With regard to what is commonly meant by intemperate discussion, namely, invective, sarcasm, personality, and the like, the denunciation of these weapons would deserve more sympathy if it were ever proposed to interdict them equally to both sides; but it is only desired to restrain the employment of them against the prevailing opinion: against the unprevailing they may not only be used without general disapproval, but will be likely to obtain for him who uses them the praise of honest zeal and righteous indignation.
However, Mill's third and fourth points are important when the law starts to take away from the citizen what they can say as their opinion. To put it into the context of racism, Mill is saying that if racist speech is considered hate speech under the law, we will gradually lose the reason why we forbade hate speech; the anti-racists stance will become a prejudice, "with little comprehension or feeling of its rational grounds".
But the move to that in itself will also weaken the law, because there is no grasp of the dangers of racism in heartfelt conviction, but only because the law demands it, the grounds for the law will atrophy, and the law itself may be overturned. One prejudice can just as easily be replaced with another, when it seems arbitrary, because the grounds for the law will become remote. "The law is the law", says Javert in his pursuit of his one guiding principle, but it is a principle that he discovers to be hollow at its heart.
Mill's other argument is that however much we may be totally convinced that racism is wrong, we cannot assume infallibility of our own opinions; we have to bear in mind that they might be mistaken. If we silence those who say something which we disagree with, we set ourselves up as judges of certainty:
Strange that they should imagine that they are not assuming infallibility when they acknowledge that there should be free discussion on all subjects which can possibly be doubtful, but think that some particular principle or doctrine should be forbidden to be questioned because it is so certain, that is, because they are certain that it is certain. To call any proposition certain, while there is any one who would deny its certainty if permitted, but who is not permitted, is to assume that we ourselves, and those who agree with us, are the judges of certainty, and judges without hearing the other side.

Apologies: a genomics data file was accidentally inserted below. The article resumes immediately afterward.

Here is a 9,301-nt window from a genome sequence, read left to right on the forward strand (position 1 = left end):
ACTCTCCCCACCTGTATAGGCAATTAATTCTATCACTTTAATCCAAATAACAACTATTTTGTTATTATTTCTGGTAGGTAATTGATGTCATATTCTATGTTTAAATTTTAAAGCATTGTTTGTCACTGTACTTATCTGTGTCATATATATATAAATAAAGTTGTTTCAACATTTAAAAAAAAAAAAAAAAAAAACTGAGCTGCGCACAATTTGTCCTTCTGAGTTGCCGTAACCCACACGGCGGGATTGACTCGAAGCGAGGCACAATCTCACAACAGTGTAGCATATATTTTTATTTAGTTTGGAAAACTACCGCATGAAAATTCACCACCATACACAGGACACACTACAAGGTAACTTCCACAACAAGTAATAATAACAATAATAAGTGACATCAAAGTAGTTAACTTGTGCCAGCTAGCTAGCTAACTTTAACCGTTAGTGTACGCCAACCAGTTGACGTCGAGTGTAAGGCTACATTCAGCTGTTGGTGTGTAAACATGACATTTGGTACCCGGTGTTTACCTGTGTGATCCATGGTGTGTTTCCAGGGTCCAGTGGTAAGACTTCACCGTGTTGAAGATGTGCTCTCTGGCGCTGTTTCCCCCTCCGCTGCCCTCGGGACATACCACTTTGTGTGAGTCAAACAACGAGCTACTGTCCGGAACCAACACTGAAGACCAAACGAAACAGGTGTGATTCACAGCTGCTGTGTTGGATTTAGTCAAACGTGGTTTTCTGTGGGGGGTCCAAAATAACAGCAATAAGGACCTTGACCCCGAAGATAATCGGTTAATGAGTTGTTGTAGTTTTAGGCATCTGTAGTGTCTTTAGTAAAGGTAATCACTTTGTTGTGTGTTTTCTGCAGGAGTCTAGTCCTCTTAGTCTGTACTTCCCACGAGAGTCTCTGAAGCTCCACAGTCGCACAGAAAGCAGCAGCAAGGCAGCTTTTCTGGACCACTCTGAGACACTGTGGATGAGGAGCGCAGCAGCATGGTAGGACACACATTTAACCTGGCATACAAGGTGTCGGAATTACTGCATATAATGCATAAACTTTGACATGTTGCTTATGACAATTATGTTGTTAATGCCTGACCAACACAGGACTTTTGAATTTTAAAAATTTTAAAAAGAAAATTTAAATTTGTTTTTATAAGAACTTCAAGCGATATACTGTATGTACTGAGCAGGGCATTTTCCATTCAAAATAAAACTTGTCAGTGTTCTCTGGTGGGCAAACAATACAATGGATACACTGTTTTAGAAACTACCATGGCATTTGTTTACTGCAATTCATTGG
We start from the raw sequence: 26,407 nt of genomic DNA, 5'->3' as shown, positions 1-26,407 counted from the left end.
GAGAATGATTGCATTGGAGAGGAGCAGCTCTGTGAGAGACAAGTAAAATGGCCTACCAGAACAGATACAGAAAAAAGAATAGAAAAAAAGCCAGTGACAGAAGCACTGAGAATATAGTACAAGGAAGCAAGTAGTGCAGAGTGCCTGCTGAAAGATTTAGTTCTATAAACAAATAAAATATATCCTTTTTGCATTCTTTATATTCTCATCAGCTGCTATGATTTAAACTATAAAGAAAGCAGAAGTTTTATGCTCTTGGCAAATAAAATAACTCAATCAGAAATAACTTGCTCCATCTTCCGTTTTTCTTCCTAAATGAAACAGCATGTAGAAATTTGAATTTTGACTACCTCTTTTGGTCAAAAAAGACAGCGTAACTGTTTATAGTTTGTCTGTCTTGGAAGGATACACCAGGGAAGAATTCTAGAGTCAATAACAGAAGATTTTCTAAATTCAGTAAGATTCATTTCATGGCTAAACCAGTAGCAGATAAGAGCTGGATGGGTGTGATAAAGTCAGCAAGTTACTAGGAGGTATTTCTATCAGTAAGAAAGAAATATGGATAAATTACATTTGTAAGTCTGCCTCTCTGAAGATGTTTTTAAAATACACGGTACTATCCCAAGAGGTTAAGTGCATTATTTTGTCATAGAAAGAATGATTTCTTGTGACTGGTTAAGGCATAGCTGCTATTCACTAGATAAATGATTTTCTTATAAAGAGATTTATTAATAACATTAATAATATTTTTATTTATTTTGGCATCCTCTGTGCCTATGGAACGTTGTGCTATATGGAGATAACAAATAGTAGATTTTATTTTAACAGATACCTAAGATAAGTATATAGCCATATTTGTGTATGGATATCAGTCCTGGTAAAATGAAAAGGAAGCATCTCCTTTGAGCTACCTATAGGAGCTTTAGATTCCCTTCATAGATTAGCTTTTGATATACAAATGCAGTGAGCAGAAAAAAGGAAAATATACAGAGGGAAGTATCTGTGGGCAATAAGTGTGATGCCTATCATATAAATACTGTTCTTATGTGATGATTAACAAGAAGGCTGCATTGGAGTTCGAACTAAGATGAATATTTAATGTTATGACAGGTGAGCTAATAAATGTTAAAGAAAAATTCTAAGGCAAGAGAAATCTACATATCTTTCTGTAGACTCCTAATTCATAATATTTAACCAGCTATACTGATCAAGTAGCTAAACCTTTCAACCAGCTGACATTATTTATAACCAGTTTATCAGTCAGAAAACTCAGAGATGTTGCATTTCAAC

However positive any one's persuasion may be, not only of the falsity, but of the pernicious consequences - not only of the pernicious consequences, but (to adopt expressions which I altogether condemn) the immorality and impiety of an opinion; yet if, in pursuance of that private judgment, though backed by the public judgment of his country or his cotemporaries, he prevents the opinion from being heard in its defence, he assumes infallibility. And so far from the assumption being less objectionable or less dangerous because the opinion is called immoral or impious, this is the case of all others in which it is most fatal.
Mill sees that opinions shift; if we silence opinions that we disagree with now, we may find that our own opinions may be silenced in the future. Once the law is allowed free reign to judge speech, it becomes a tyrant.
And in his most celebrated passage he sets forth the strongest reason for allowing freedom of speech:
It is as noxious, or more noxious, when exerted in accordance with public opinion, than when in opposition to it. If all mankind minus one, were of one opinion, and only one person were of the contrary opinion, mankind would be no more justified in silencing that one person, than he, if he had the power, would be justified in silencing mankind. Were an opinion a personal possession of no value except to the owner; if to be obstructed in the enjoyment of it were simply a private injury, it would make some difference whether the injury was inflicted only on a few persons or on many. But the peculiar evil of silencing the expression of an opinion is, that it is robbing the human race; posterity as well as the existing generation; those who dissent from the opinion, still more than those who hold it. If the opinion is right, they are deprived of the opportunity of exchanging error for truth: if wrong, they lose, what is almost as great a benefit, the clearer perception and livelier impression of truth, produced by its collision with error.